Kevo research station (69⁰ 45′ N, 27⁰ 01′ E) lies in Utsjoki at the northernmost tip of Finland north of the continuous pine forest line at the subarctic of mountain birch forest zone close to treeline at forest-tundra ecotone. The station is open year round for researchers, students and meetings.
Kevo station gives access to research on the subarctic with wide range of ecosystems from pine stands at low altitudes to low alpine tundra, including one of Europe’s top salmon rivers. Manipulative experiments addressing cause-effect relationships of anthropogenic environmental changes and long-term environmental monitoring at Kevo support each other in a unique way. Long-term field experiments studying the effects of aerial pollutants as well as the impacts of reindeer grazing on ecosystems are available for research. The station has got treeline arboretums with different origins of circumpolar treeline species. Kevo gives access to long term monitoring data sets: e.g. population dynamics on moths, voles, birds, plant phenology, pollen. There is up to 50 year old biogeographical mapping data. A reindeer research station and a fisheries research station are located in the area and their facilities are available upon agreement. Kevo is a member of several environmental research and monitoring networks such as the Long-Term Ecosystem Research Network.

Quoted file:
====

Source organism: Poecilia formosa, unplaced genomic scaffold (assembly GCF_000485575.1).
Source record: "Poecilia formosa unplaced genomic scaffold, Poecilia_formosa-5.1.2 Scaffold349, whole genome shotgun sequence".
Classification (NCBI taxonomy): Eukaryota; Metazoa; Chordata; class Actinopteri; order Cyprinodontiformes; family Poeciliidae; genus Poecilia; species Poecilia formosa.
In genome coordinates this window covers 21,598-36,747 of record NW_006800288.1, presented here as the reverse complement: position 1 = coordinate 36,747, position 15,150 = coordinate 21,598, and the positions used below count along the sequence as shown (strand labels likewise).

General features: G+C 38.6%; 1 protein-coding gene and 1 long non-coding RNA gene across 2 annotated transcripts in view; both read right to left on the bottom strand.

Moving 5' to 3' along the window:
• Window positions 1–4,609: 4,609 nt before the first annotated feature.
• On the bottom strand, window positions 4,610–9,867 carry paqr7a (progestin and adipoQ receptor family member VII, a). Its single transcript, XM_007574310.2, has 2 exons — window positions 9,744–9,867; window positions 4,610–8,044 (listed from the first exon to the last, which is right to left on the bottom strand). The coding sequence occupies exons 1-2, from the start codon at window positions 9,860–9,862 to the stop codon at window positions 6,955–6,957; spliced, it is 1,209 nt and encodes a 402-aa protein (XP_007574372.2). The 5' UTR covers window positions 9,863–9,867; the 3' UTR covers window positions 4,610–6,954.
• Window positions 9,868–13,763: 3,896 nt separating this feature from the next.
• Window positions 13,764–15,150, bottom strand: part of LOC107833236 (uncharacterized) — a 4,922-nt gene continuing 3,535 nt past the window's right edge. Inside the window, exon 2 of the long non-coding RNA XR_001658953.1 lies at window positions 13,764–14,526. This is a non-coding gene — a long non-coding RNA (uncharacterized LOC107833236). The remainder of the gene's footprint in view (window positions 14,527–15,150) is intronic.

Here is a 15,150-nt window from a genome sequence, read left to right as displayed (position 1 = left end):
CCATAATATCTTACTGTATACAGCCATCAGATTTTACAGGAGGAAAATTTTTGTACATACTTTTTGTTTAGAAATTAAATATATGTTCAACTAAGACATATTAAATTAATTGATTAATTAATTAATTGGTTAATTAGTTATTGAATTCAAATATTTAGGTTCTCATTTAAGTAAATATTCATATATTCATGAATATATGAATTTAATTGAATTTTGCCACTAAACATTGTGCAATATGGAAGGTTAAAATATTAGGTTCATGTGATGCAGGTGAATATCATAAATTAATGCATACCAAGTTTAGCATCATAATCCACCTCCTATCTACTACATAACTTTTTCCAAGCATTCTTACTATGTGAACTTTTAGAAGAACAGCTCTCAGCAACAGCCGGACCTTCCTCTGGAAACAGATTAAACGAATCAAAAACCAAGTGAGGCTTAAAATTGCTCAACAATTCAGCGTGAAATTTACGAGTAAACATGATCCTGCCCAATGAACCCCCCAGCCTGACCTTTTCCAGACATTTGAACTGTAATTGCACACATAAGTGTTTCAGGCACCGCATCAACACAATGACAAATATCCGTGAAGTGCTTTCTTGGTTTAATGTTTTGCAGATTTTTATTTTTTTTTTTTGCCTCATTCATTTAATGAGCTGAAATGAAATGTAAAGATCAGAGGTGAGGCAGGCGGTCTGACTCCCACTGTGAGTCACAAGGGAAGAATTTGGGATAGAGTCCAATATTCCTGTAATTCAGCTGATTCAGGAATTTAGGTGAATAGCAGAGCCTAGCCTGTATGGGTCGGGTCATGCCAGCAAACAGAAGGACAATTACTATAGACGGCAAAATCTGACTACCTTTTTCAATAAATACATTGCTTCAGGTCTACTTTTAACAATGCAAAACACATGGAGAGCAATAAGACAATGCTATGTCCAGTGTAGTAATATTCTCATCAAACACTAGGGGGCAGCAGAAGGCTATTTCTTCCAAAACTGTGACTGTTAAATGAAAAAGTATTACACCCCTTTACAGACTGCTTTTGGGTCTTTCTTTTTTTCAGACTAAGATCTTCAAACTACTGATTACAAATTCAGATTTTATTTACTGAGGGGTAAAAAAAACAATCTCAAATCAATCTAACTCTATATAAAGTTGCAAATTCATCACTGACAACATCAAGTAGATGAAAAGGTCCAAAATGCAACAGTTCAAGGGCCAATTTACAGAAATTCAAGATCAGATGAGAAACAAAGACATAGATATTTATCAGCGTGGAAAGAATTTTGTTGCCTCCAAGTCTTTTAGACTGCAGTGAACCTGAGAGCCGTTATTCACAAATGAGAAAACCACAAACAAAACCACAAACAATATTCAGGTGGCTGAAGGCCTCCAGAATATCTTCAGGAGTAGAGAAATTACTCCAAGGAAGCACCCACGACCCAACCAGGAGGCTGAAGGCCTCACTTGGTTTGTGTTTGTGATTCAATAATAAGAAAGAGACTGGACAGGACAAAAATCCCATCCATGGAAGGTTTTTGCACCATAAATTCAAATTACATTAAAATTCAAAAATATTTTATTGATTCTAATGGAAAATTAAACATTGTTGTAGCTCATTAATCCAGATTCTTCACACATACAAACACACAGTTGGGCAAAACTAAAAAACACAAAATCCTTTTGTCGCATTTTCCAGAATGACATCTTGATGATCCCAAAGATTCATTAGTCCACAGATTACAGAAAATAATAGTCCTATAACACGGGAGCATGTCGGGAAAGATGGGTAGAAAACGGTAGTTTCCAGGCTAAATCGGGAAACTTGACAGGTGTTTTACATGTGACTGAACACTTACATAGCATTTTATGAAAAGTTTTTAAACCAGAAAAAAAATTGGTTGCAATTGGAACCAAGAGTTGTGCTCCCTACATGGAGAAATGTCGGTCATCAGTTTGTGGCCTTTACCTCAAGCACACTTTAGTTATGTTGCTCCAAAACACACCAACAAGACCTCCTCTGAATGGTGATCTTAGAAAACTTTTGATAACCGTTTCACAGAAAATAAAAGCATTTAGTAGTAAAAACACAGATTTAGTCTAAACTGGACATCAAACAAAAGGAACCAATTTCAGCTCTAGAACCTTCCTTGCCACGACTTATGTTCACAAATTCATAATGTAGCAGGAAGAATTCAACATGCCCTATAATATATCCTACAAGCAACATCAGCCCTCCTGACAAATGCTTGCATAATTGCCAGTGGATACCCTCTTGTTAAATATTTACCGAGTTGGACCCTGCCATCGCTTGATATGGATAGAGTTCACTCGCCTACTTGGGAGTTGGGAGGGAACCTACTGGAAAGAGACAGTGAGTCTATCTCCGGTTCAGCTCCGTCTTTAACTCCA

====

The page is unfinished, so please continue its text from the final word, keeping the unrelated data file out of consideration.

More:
Kevo is best known for the ecological research on plant herbivore interactions that initiated from the study of the autumnal moth larvae outbreaks that may lead to death of birch forests in large areas.
The latest winter moth outbreak in 2005-2009 destroyedabout 400 km2 of the birch forests in Utsjoki and the station is monitoring the recovery of the ecosystem. Kevo is also well known for research on palsa mires. The long term data, well established research tradition at Kevo and location at forest-tundra transition zone makes it a perfect site for the study of environmental changes in the north. Welcome to Kevo!